Mahan: The Life and Work of Captain Alfred Thayer Mahan, U.S.N.

By W. D. Puleston | Go to book overview

Chapter XXXV The Russo-Japanese War

ON February 6, 1904, Japan severed diplomatic relations with Russia. Two days later, Japanese destroyers made a surprise attack on the unguarded Port Arthur Squadron lying in the outer roads. Thus began the fourth and largest war since the appearance of The Influence of Sea Power upon History, a war that further substantiated the thesis of sea power and its principal corollaries.

Upon the outbreak of hostilities the editor of Collier's Weekly offered Mahan a "handsome sum" for three articles on the war. Mrs. Mahan had been ill during the winter, and Mahan himself was in need of change and rest after an arduous year of writing. He had arranged to take the family to Europe early in the spring. But he felt he could not afford to refuse. So he postponed sailing until May 10 and undertook the additional work. Fortunately the Scribner's articles on the War of 1812 were almost finished, the book itself was not scheduled to be published until October, 1905, and he was free for the task.

The first article was written within a week of the opening Japanese attack. At that time Mahan knew exactly the number and types of the belligerent naval vessels in the war zone, the strength of Russia's Baltic and Black Sea squadrons, where to look for information of the opposing armies, and the carrying capacities of the railways serving the land forces. He had studied the strategic features of the theater of operations in preparing an article on the Sino-Japanese War and was fairly well informed about the strength of Port Arthur. This knowledge and experience enabled him to estimate with considerable accuracy the relative military strength of the two nations as the combat

-249-

Notes for this page

Add a new note
If you are trying to select text to create highlights or citations, remember that you must now click or tap on the first word, and then click or tap on the last word.
One moment ...
Default project is now your active project.
Project items
Notes
Cite this page

Cited page

Style
Citations are available only to our active members.
Buy instant access to cite pages or passages in MLA 8, MLA 7, APA and Chicago citation styles.

(Einhorn, 1992, p. 25)

(Einhorn 25)

(Einhorn 25)

1. Lois J. Einhorn, Abraham Lincoln, the Orator: Penetrating the Lincoln Legend (Westport, CT: Greenwood Press, 1992), 25, http://www.questia.com/read/27419298.

Note: primary sources have slightly different requirements for citation. Please see these guidelines for more information.

Cited page

Bookmark this page
Mahan: The Life and Work of Captain Alfred Thayer Mahan, U.S.N.
Table of contents

Table of contents

Settings

Settings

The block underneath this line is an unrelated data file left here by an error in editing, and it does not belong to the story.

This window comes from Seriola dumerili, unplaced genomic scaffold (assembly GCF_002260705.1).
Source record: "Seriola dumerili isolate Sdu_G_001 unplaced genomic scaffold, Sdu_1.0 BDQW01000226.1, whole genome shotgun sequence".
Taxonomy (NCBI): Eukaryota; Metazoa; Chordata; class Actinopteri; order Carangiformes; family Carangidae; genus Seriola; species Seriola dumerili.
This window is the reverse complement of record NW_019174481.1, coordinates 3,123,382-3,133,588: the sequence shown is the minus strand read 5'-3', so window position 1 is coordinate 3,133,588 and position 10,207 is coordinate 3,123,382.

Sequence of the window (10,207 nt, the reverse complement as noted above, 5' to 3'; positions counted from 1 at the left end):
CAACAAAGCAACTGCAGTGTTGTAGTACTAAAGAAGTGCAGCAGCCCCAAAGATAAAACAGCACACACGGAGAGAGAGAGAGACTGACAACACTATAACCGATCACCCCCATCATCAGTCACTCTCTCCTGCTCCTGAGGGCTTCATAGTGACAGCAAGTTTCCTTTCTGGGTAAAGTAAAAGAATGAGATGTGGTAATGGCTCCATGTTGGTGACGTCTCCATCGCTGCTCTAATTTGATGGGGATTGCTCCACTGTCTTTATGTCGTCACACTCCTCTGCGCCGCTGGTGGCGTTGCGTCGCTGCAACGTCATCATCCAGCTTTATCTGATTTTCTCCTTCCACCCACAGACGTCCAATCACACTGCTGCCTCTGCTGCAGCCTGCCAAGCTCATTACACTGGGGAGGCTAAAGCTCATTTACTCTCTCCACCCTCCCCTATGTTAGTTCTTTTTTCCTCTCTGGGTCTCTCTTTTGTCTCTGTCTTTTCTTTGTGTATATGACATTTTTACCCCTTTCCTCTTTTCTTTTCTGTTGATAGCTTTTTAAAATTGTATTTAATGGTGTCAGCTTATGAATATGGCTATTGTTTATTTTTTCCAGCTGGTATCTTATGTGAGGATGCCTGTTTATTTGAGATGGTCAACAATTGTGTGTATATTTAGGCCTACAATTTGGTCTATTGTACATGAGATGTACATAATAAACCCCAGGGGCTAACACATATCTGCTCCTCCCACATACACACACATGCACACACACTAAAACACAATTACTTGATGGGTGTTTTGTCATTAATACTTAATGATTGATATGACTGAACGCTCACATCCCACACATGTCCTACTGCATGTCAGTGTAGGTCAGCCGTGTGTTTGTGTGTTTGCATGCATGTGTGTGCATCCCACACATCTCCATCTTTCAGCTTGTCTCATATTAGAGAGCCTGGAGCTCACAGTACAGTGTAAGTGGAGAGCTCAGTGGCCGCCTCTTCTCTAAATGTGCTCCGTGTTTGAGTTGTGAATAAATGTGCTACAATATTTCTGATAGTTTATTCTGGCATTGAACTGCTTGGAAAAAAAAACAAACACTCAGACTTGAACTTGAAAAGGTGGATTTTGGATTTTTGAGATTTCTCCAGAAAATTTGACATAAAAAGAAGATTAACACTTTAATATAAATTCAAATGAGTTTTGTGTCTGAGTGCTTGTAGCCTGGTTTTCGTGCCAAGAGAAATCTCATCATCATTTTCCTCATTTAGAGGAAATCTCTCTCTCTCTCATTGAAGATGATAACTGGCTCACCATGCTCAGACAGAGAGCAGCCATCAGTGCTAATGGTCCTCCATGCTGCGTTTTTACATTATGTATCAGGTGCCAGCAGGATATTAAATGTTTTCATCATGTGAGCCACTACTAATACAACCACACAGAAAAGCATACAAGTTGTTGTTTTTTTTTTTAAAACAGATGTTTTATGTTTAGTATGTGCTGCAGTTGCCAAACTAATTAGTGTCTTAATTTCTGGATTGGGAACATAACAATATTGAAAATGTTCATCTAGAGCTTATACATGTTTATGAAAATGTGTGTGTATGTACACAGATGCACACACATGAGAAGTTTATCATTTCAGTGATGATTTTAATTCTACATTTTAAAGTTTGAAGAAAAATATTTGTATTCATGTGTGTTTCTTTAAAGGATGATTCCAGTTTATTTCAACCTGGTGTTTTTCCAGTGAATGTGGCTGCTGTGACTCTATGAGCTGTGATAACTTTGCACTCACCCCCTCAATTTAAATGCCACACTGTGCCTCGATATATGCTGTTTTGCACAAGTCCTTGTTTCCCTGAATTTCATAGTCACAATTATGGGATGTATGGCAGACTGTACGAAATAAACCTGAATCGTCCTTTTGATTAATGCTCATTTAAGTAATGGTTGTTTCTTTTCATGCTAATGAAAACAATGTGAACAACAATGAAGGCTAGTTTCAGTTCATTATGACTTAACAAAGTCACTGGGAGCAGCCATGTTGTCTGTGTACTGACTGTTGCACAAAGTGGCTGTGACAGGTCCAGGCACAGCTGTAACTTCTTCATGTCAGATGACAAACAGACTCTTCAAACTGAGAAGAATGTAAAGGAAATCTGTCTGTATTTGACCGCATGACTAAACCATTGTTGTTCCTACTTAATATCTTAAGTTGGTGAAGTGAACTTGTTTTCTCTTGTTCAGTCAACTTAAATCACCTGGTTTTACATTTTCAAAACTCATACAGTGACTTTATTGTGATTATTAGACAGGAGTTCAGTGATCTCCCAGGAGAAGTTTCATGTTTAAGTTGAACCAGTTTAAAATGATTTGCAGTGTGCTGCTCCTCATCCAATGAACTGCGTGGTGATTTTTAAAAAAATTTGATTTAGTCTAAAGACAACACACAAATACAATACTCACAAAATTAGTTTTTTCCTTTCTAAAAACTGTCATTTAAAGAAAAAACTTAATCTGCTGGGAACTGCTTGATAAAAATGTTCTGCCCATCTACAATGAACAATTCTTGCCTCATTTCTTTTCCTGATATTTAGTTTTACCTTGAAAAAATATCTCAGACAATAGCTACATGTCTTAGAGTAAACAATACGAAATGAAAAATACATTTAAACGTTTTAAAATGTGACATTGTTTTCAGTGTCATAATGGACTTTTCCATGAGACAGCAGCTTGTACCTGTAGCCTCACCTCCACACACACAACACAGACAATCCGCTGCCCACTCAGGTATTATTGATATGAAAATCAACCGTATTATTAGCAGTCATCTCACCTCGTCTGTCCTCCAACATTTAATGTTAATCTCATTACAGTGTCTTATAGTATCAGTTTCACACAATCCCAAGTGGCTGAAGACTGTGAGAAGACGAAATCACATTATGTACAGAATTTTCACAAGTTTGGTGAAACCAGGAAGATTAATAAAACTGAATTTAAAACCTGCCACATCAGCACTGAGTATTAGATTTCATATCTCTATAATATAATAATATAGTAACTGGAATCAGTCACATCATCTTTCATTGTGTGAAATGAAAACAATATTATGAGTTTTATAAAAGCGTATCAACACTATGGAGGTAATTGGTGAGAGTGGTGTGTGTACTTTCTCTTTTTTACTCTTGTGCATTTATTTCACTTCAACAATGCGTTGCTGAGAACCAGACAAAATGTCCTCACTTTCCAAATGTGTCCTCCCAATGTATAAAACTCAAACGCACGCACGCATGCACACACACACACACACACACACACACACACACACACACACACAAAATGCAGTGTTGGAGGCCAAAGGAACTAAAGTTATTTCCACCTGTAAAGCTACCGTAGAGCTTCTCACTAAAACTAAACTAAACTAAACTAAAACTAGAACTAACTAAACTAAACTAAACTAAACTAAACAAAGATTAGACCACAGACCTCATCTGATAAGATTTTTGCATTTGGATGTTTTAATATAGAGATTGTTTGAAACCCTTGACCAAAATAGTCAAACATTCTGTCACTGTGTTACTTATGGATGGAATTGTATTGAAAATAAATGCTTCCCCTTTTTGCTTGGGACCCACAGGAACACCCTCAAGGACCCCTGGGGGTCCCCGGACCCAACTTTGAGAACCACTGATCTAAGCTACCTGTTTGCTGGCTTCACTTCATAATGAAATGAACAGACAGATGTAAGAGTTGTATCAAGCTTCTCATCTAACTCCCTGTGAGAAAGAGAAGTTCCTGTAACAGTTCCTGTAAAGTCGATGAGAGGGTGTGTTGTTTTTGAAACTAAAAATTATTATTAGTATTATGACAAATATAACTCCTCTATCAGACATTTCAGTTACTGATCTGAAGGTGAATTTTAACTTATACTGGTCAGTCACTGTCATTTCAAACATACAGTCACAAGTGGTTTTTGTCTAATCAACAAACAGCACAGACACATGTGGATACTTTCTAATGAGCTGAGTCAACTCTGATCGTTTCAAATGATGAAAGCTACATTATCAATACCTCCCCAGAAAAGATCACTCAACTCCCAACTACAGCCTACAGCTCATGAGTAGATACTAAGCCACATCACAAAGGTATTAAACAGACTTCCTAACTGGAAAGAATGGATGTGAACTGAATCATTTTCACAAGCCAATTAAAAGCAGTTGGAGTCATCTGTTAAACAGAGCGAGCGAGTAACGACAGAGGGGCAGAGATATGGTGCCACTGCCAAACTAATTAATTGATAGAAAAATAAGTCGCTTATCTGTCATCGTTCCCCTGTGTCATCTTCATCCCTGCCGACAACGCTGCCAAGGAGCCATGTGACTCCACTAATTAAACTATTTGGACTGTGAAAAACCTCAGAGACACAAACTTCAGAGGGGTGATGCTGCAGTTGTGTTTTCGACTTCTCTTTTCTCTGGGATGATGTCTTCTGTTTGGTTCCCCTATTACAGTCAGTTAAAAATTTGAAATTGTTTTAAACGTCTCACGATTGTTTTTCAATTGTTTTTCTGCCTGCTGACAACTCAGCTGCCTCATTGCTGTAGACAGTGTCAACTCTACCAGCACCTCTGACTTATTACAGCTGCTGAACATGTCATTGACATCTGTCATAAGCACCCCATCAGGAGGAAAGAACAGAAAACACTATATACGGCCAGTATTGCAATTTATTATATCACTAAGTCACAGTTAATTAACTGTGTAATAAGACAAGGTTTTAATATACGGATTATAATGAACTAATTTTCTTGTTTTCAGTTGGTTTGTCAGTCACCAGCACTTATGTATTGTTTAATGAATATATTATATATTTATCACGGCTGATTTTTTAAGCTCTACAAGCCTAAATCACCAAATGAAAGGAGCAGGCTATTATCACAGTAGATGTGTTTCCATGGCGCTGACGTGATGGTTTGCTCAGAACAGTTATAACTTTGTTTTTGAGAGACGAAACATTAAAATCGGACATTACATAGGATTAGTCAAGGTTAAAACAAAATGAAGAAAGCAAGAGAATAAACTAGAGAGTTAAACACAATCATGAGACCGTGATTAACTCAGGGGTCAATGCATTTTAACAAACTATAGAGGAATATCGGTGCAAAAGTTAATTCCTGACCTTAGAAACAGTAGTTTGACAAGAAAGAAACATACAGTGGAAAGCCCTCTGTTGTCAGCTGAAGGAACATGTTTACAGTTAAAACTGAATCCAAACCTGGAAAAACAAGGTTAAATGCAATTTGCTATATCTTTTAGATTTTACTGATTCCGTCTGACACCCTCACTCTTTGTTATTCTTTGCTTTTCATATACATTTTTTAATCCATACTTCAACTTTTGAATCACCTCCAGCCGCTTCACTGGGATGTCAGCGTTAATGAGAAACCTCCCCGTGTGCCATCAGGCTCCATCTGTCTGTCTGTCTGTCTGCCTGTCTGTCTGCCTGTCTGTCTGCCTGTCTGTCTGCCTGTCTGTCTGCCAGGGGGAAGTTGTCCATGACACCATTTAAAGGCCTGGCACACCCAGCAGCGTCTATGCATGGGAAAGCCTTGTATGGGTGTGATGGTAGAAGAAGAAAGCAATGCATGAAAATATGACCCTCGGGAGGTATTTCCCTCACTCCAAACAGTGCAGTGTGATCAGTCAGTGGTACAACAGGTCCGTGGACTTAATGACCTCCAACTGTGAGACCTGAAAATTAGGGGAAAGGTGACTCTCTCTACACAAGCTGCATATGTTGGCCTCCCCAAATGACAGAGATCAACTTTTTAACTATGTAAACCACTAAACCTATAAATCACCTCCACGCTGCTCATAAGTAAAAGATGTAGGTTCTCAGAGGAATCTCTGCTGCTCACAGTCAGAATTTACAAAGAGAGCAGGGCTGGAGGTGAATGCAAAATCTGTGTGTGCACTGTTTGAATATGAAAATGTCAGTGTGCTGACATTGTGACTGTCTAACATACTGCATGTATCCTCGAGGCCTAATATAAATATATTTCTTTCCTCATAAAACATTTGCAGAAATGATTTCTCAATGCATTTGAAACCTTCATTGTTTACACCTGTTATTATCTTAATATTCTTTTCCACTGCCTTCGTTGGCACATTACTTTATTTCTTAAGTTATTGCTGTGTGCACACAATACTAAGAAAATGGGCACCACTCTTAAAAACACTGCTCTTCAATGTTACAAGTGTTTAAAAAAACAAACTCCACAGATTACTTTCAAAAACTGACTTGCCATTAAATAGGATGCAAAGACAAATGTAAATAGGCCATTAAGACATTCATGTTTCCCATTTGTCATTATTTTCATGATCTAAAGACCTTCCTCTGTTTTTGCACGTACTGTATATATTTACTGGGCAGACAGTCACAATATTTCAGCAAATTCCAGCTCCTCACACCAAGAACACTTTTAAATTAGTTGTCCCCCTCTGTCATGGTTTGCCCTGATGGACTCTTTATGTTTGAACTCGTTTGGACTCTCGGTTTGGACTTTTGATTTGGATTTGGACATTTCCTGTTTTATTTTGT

Typeface
Text size Smaller Larger Reset View mode
Search within

Search within this book

Look up

Look up a word

  • Dictionary
  • Thesaurus
Please submit a word or phrase above.
Print this page

Print this page

Why can't I print more than one page at a time?

Help
Full screen
Items saved from this book
  • Bookmarks
  • Highlights & Notes
  • Citations
/ 386

matching results for page

    Questia reader help

    How to highlight and cite specific passages

    1. Click or tap the first word you want to select.
    2. Click or tap the last word you want to select, and you’ll see everything in between get selected.
    3. You’ll then get a menu of options like creating a highlight or a citation from that passage of text.

    OK, got it!

    Cited passage

    Style
    Citations are available only to our active members.
    Buy instant access to cite pages or passages in MLA 8, MLA 7, APA and Chicago citation styles.

    "Portraying himself as an honest, ordinary person helped Lincoln identify with his audiences." (Einhorn, 1992, p. 25).

    "Portraying himself as an honest, ordinary person helped Lincoln identify with his audiences." (Einhorn 25)

    "Portraying himself as an honest, ordinary person helped Lincoln identify with his audiences." (Einhorn 25)

    "Portraying himself as an honest, ordinary person helped Lincoln identify with his audiences."1

    1. Lois J. Einhorn, Abraham Lincoln, the Orator: Penetrating the Lincoln Legend (Westport, CT: Greenwood Press, 1992), 25, http://www.questia.com/read/27419298.

    Cited passage

    Thanks for trying Questia!

    Please continue trying out our research tools, but please note, full functionality is available only to our active members.

    Your work will be lost once you leave this Web page.

    Buy instant access to save your work.

    Already a member? Log in now.

    Search by... Author
    Show... All Results Primary Sources Peer-reviewed

    Oops!

    An unknown error has occurred. Please click the button below to reload the page. If the problem persists, please try again in a little while.